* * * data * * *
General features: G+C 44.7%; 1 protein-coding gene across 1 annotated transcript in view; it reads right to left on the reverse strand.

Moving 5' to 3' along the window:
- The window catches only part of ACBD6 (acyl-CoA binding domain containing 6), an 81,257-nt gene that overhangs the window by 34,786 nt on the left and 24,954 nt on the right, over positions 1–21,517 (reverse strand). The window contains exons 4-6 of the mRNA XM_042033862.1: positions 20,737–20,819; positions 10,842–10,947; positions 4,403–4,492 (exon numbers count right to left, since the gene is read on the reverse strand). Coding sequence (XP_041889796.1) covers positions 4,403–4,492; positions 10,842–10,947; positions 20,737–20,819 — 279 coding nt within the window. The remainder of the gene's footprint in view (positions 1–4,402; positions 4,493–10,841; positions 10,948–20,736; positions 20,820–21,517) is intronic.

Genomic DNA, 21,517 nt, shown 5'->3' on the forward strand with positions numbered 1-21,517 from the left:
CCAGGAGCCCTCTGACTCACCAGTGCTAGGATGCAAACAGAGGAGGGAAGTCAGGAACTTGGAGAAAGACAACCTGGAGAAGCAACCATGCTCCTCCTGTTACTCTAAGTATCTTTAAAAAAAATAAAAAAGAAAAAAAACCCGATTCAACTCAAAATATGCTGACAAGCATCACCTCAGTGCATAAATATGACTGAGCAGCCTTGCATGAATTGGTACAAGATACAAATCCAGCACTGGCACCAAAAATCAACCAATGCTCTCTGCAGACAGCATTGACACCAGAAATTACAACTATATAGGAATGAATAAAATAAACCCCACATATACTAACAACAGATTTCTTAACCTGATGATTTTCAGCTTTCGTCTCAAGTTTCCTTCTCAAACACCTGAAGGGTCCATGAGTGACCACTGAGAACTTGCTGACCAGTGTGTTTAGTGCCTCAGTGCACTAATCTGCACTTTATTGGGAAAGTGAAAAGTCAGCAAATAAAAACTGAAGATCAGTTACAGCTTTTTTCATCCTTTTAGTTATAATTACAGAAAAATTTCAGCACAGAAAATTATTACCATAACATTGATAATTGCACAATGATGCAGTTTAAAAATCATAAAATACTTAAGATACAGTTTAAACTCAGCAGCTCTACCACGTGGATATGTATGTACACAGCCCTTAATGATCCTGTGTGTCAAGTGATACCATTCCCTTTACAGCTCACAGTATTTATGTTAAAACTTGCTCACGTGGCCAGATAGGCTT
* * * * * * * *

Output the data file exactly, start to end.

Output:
General features: G+C 44.7%; 1 protein-coding gene across 1 annotated transcript in view; it reads right to left on the reverse strand.

Moving 5' to 3' along the window:
- The window catches only part of ACBD6 (acyl-CoA binding domain containing 6), an 81,257-nt gene that overhangs the window by 34,786 nt on the left and 24,954 nt on the right, over positions 1–21,517 (reverse strand). The window contains exons 4-6 of the mRNA XM_042033862.1: positions 20,737–20,819; positions 10,842–10,947; positions 4,403–4,492 (exon numbers count right to left, since the gene is read on the reverse strand). Coding sequence (XP_041889796.1) covers positions 4,403–4,492; positions 10,842–10,947; positions 20,737–20,819 — 279 coding nt within the window. The remainder of the gene's footprint in view (positions 1–4,402; positions 4,493–10,841; positions 10,948–20,736; positions 20,820–21,517) is intronic.

Genomic DNA, 21,517 nt, shown 5'->3' on the forward strand with positions numbered 1-21,517 from the left:
CCAGGAGCCCTCTGACTCACCAGTGCTAGGATGCAAACAGAGGAGGGAAGTCAGGAACTTGGAGAAAGACAACCTGGAGAAGCAACCATGCTCCTCCTGTTACTCTAAGTATCTTTAAAAAAAATAAAAAAGAAAAAAAACCCGATTCAACTCAAAATATGCTGACAAGCATCACCTCAGTGCATAAATATGACTGAGCAGCCTTGCATGAATTGGTACAAGATACAAATCCAGCACTGGCACCAAAAATCAACCAATGCTCTCTGCAGACAGCATTGACACCAGAAATTACAACTATATAGGAATGAATAAAATAAACCCCACATATACTAACAACAGATTTCTTAACCTGATGATTTTCAGCTTTCGTCTCAAGTTTCCTTCTCAAACACCTGAAGGGTCCATGAGTGACCACTGAGAACTTGCTGACCAGTGTGTTTAGTGCCTCAGTGCACTAATCTGCACTTTATTGGGAAAGTGAAAAGTCAGCAAATAAAAACTGAAGATCAGTTACAGCTTTTTTCATCCTTTTAGTTATAATTACAGAAAAATTTCAGCACAGAAAATTATTACCATAACATTGATAATTGCACAATGATGCAGTTTAAAAATCATAAAATACTTAAGATACAGTTTAAACTCAGCAGCTCTACCACGTGGATATGTATGTACACAGCCCTTAATGATCCTGTGTGTCAAGTGATACCATTCCCTTTACAGCTCACAGTATTTATGTTAAAACTTGCTCACGTGGCCAGATAGGCTT